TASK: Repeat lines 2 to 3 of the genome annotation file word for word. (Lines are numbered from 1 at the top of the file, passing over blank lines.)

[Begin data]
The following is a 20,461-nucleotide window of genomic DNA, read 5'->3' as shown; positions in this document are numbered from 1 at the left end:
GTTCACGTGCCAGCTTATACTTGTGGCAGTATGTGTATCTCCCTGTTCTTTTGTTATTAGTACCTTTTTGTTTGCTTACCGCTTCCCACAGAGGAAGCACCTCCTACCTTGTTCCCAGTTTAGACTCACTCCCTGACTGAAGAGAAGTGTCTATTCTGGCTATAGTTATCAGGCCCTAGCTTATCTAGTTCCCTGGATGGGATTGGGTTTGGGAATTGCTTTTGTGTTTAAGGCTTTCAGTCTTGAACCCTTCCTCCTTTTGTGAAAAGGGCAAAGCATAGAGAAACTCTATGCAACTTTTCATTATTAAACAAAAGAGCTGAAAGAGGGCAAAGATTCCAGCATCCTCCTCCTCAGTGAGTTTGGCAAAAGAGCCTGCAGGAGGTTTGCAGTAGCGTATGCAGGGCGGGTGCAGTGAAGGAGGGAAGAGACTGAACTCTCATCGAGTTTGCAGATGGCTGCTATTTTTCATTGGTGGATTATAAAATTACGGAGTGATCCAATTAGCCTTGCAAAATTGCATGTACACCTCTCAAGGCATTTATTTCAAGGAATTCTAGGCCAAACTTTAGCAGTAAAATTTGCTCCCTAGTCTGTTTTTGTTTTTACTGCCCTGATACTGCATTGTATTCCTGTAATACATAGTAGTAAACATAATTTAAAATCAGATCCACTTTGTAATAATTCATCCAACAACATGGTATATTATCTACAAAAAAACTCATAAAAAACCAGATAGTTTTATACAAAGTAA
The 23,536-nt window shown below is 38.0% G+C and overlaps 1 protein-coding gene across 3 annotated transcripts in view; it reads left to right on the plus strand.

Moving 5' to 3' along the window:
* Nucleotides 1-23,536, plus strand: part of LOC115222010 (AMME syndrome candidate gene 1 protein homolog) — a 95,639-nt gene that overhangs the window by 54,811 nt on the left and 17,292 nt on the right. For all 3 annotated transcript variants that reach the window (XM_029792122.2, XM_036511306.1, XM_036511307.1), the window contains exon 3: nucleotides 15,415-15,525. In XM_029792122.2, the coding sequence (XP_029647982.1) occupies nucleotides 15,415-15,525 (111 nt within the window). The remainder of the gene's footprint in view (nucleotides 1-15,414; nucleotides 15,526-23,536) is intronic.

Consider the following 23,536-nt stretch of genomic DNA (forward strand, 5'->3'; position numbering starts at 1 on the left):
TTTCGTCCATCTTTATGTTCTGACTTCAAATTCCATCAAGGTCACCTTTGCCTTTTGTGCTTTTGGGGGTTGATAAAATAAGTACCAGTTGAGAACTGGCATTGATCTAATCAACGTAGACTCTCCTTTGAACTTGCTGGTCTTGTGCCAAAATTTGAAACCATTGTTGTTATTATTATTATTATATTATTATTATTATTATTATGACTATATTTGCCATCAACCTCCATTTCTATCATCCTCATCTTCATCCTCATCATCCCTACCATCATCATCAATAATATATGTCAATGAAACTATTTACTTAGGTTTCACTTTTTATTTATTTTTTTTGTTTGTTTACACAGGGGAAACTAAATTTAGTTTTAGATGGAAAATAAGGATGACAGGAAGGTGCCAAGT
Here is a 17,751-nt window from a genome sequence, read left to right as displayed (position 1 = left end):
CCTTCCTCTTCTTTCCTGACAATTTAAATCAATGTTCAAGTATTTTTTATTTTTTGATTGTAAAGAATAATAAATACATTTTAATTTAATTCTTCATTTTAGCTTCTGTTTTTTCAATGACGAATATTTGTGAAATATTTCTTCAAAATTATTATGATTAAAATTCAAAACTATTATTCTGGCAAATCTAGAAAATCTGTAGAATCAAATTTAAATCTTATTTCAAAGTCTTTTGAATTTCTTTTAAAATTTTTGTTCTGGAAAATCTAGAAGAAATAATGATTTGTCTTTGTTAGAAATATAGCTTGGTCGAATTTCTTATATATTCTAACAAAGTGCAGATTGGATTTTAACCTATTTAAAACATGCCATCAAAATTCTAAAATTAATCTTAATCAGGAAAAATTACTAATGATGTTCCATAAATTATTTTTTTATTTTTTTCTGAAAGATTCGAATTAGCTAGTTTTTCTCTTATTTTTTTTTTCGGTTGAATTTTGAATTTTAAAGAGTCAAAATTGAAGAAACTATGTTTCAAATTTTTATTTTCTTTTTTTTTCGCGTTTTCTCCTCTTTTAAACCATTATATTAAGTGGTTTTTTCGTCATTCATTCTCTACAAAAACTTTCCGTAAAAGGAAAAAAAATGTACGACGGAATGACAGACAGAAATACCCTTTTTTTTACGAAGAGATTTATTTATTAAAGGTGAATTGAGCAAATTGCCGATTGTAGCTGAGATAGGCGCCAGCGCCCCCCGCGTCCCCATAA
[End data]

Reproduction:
GTTCACGTGCCAGCTTATACTTGTGGCAGTATGTGTATCTCCCTGTTCTTTTGTTATTAGTACCTTTTTGTTTGCTTACCGCTTCCCACAGAGGAAGCACCTCCTACCTTGTTCCCAGTTTAGACTCACTCCCTGACTGAAGAGAAGTGTCTATTCTGGCTATAGTTATCAGGCCCTAGCTTATCTAGTTCCCTGGATGGGATTGGGTTTGGGAATTGCTTTTGTGTTTAAGGCTTTCAGTCTTGAACCCTTCCTCCTTTTGTGAAAAGGGCAAAGCATAGAGAAACTCTATGCAACTTTTCATTATTAAACAAAAGAGCTGAAAGAGGGCAAAGATTCCAGCATCCTCCTCCTCAGTGAGTTTGGCAAAAGAGCCTGCAGGAGGTTTGCAGTAGCGTATGCAGGGCGGGTGCAGTGAAGGAGGGAAGAGACTGAACTCTCATCGAGTTTGCAGATGGCTGCTATTTTTCATTGGTGGATTATAAAATTACGGAGTGATCCAATTAGCCTTGCAAAATTGCATGTACACCTCTCAAGGCATTTATTTCAAGGAATTCTAGGCCAAACTTTAGCAGTAAAATTTGCTCCCTAGTCTGTTTTTGTTTTTACTGCCCTGATACTGCATTGTATTCCTGTAATACATAGTAGTAAACATAATTTAAAATCAGATCCACTTTGTAATAATTCATCCAACAACATGGTATATTATCTACAAAAAAACTCATAAAAAACCAGATAGTTTTATACAAAGTAA
The 23,536-nt window shown below is 38.0% G+C and overlaps 1 protein-coding gene across 3 annotated transcripts in view; it reads left to right on the plus strand.